There arose an immediate controversy. A section of Assamiya academicians protested as they felt that the effects of such publications would be socially divisive, as their overall tone and tenor would be discordant with the cadence of mainstream literary culture. 

This was contested by left wing thinkers and others who saw such writings as a new kind self-expression of a traditionally oppressed group. They reasoned that more than a literary experiment, it represented an ethnic assertion. As for the word Miya, it was nothing but anabbreviated back formation from the word ‘Assamiya,’ the word the Muslims used to describe themselves to visiting Census authorities. Therefore, there was no question of any group trying to be divisive. 

On the contrary, the suppression of such efforts would amount to an interference of freedom of speech, a fundamental right for a fairly sizable community.

The idea to set up a Miya museum arose from the community itself first voiced by Congress leader Sherman Ali in 2020. It was explained that home grown items and knick-knacks traditionally produced by Bengali Muslim settlers, including agricultural implements, various garments, utensils or other products would be stored.

But the chief minister rejected the idea. Items as agricultural implements on display, he insisted, claiming the support of local experts and cultural authorities, were neither unique nor markedly different from similar implements used by numerous settled tribes in the state. Only the lungi was an exception, he added.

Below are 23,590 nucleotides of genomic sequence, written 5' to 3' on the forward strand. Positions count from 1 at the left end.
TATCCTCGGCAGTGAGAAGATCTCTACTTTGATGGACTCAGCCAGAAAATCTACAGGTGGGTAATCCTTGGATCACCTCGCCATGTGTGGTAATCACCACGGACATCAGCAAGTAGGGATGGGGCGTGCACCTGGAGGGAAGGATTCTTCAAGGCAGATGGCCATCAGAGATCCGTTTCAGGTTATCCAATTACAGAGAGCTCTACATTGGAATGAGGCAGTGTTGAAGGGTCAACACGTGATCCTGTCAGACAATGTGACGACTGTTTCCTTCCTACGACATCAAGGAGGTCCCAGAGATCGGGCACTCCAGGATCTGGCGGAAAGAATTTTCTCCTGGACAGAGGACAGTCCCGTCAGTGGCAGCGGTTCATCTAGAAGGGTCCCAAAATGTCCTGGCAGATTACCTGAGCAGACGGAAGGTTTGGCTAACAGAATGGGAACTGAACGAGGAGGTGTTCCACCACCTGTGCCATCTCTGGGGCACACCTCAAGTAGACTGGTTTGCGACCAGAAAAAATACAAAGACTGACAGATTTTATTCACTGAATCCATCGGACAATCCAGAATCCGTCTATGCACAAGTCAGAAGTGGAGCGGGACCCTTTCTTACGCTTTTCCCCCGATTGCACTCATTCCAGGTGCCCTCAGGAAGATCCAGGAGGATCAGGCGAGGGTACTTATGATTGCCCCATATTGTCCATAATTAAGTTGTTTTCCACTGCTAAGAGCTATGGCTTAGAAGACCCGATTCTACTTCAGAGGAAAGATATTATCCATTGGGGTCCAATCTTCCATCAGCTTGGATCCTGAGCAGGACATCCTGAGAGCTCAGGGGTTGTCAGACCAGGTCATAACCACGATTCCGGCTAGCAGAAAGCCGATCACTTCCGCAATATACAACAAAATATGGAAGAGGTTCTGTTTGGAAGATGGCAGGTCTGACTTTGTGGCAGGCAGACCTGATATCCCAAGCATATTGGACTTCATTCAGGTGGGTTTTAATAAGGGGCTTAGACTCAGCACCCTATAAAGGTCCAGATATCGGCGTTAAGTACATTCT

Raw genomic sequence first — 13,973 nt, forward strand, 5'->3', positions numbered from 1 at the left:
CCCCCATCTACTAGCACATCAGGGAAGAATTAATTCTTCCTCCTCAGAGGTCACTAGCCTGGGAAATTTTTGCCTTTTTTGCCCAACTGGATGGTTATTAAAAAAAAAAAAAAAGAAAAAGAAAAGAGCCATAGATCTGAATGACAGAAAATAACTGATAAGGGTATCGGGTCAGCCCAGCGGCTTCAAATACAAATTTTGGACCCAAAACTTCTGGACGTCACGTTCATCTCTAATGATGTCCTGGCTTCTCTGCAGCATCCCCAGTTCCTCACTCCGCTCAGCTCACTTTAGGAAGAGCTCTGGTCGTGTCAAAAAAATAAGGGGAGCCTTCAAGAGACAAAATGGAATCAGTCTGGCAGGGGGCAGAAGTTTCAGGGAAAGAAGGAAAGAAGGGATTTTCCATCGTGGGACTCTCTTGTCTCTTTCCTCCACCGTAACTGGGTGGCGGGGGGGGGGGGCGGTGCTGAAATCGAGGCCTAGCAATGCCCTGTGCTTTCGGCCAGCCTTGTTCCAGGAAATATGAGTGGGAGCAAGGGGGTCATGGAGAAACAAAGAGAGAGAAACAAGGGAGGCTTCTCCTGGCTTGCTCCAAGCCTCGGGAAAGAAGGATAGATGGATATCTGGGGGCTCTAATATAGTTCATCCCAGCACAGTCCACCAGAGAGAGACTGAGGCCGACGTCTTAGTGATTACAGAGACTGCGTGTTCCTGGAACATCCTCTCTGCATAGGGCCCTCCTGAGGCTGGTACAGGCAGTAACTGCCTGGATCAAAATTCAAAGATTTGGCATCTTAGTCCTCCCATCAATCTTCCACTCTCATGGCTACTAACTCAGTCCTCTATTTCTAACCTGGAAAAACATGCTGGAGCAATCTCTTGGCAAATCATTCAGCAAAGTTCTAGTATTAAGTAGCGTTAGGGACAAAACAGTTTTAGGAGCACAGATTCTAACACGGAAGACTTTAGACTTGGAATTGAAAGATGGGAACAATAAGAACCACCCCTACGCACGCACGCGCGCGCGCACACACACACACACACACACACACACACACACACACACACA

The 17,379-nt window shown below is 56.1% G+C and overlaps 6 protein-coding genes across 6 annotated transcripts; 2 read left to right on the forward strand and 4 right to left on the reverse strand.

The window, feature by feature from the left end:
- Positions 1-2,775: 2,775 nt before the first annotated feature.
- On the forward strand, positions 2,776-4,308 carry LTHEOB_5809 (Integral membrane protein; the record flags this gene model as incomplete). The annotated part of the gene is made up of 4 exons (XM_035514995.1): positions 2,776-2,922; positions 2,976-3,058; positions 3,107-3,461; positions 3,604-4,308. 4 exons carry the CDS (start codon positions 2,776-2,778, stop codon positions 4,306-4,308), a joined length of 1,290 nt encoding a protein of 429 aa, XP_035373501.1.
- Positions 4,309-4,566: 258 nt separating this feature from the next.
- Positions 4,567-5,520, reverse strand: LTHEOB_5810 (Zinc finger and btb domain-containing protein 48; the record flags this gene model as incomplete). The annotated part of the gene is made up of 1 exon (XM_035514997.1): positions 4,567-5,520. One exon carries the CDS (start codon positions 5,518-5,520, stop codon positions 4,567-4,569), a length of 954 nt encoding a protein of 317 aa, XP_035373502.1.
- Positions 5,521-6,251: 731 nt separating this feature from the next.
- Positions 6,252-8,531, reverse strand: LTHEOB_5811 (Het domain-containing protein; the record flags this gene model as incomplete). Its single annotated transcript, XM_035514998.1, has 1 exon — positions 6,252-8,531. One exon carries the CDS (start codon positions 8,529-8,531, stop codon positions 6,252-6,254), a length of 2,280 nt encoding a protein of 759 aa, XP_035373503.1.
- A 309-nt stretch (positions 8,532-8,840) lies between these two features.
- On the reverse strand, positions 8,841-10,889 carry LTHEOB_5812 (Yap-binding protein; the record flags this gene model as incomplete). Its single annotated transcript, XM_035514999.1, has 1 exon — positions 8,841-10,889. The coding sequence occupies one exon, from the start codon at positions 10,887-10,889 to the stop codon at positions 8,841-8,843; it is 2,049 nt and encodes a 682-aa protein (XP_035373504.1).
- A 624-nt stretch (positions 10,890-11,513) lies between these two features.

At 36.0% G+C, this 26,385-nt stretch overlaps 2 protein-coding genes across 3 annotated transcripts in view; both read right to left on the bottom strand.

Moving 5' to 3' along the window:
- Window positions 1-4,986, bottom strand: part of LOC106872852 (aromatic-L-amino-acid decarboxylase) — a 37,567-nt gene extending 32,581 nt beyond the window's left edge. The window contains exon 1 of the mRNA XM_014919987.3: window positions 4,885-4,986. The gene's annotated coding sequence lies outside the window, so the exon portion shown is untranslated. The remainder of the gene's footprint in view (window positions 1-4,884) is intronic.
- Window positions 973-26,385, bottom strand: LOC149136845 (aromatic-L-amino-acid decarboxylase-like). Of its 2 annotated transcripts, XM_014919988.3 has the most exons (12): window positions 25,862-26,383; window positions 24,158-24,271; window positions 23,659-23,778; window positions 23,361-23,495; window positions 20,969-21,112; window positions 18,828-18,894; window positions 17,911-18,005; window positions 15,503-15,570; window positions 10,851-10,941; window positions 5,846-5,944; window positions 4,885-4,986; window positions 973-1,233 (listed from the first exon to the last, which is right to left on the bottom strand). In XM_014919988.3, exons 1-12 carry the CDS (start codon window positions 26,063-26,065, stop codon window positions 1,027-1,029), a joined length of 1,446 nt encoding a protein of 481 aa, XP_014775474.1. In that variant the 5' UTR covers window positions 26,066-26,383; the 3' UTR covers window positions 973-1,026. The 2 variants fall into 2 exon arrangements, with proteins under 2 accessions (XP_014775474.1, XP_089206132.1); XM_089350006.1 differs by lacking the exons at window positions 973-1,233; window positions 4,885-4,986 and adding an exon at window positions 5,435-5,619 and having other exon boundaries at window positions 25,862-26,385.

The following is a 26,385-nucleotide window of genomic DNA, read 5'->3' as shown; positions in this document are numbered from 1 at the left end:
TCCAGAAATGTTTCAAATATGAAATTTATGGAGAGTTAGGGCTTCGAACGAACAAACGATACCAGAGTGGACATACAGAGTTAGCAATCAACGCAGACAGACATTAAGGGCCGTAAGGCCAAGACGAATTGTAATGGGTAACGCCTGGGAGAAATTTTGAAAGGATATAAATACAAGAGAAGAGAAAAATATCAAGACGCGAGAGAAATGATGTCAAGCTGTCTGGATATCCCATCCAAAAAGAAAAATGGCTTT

For the targeted community, not many have spoken up yet either for or against the Assam Government The strongest argument, that beleaguered community leaders could advance was that India itself was a highly complex heterogenous land of many cultures. So was the state of Assam.

However, except for eminent regional thinker Hiren Gohain, not many have so far spoken out for the troubled community. Gohain, speaking some time ago to the media about the Miya culture phenomenon, had expressed his conviction that the ruling BJP was targeting the Muslims generally to fulfill its political agenda. 

But he strongly felt that if they protested too strongly, there could very well be another outburst of mass violence which would hurt everyone and the Muslims had already suffered enough! The question of timing was critically important for the people who regarded themselves as the victims in the present situation. 

It remains to be seen how the major political parties, HR groups and cultural bodies in Assam react to present developments.

Among the poorest of the myriad ethnic groups in Assam, the Miya Muslims as they call themselves, while others use the word pejoratively, have mostly settled on the char-lands and unclaimed, inhospitable territories in the Brahmaputra valley and elsewhere. They sustain themselves by engaging in primary activities like agriculture or fishing. Their men folk migrate to nearby towns to do odd jobs in the real estate, transport or hospitality sectors. When the going gets tough, some migrate to other Indian states for work.

Their ancestors arrived in Assam from the 1920s or so, encouraged by the British rulers, from Mymensingh and other Eastern districts of undivided Bengal. So far, no historian has denied the well-recorded accounts of their migration. 

By no stretch of the imagination could the surviving old timers among them or their descendants be described as ‘illegal’ encroachers. 

(IPA Service)